However, our agricultural progress has continued - come drought or flood. Happily today, even in difficult areas, the great spread of agricultural machinery has lightened the task of the farmer, and it is worth recalling that our agriculture is the most highly mechanised in the whole world. Progress has continued not only on the large farms, but on the small ones too. It has been aided by our various schemes for improvement grants, of which growing use is being made.
I said just now that the prosperity of town and countryside were interlinked. Ultimately they both depend - we all depend - on the expansion of world trade. To achieve that expansion - and I read the most interesting debate you had here - we are working on different schemes to increase economic co-operation between the countries of Europe.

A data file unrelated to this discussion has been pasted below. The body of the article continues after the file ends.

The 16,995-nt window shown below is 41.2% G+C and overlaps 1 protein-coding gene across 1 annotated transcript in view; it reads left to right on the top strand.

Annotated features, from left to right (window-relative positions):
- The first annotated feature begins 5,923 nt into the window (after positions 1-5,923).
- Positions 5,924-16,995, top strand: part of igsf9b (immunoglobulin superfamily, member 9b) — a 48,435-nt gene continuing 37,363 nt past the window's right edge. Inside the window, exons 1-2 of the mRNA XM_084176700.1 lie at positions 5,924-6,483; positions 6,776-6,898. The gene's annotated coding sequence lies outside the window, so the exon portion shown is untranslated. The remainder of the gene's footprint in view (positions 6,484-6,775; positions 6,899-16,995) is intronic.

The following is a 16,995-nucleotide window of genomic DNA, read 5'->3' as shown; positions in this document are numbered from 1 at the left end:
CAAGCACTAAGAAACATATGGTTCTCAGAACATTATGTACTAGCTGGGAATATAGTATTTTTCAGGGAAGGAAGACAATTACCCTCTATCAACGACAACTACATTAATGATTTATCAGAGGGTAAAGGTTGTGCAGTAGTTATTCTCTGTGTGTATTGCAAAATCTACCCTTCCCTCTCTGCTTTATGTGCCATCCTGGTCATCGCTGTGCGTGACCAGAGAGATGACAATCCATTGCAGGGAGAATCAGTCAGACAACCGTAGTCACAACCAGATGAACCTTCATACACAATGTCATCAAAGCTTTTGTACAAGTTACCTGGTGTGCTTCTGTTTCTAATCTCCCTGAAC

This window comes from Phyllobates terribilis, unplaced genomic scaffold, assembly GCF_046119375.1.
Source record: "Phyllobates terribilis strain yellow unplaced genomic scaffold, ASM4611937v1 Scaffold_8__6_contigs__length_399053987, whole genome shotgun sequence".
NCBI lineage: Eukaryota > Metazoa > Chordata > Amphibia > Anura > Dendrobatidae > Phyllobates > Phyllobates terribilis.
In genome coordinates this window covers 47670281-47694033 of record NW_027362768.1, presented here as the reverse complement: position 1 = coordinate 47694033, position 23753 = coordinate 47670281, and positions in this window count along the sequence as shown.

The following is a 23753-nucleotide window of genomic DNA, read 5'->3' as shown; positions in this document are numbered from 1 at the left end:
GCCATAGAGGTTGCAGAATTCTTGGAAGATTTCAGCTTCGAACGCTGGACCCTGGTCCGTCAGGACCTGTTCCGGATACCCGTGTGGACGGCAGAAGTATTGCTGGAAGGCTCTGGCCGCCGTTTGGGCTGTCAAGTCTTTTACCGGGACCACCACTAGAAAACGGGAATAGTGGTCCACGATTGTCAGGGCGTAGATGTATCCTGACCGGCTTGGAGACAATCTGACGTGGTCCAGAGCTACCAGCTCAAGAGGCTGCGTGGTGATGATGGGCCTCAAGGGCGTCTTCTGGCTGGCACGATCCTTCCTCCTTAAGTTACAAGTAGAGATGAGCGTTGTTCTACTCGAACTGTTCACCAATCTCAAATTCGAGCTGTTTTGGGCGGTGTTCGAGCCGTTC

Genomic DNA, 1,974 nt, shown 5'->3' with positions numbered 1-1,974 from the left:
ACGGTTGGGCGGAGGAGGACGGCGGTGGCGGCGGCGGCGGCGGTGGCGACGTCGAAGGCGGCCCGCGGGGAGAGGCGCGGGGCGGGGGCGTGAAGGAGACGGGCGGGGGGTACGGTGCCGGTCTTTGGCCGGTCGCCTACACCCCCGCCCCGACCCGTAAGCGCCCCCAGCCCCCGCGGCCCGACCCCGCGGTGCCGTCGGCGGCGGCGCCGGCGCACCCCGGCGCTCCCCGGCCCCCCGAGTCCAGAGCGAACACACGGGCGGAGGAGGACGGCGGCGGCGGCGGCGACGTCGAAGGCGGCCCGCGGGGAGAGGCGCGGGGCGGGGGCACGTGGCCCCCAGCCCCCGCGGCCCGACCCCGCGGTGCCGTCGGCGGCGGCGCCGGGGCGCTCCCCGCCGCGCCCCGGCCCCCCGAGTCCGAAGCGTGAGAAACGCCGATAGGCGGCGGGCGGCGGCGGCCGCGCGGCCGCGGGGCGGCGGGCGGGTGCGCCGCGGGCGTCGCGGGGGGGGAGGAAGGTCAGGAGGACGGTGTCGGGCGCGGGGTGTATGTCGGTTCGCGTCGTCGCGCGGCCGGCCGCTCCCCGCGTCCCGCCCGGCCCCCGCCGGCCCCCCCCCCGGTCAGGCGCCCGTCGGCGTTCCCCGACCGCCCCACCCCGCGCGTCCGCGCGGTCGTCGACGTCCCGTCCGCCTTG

Two groups, as you know have been formed - the Six and the Seven, we call them. It is our aim to bring them into better harmony to the mutual advantage of all. It will not be easy but we shall not be discouraged. And you can be sure - as you have already heard it from the Ministers concerned - that we shall not overlook in any of these plans the vital interests both of Commonwealth trade and British agriculture. There are, I am told, some signs that expansion in world trade has slackened recently, after its great surge forward in the last year or two, but it seems likely that any pause will only be temporary. Be that as it may, what is certain is that world trade is becoming more and more competitive.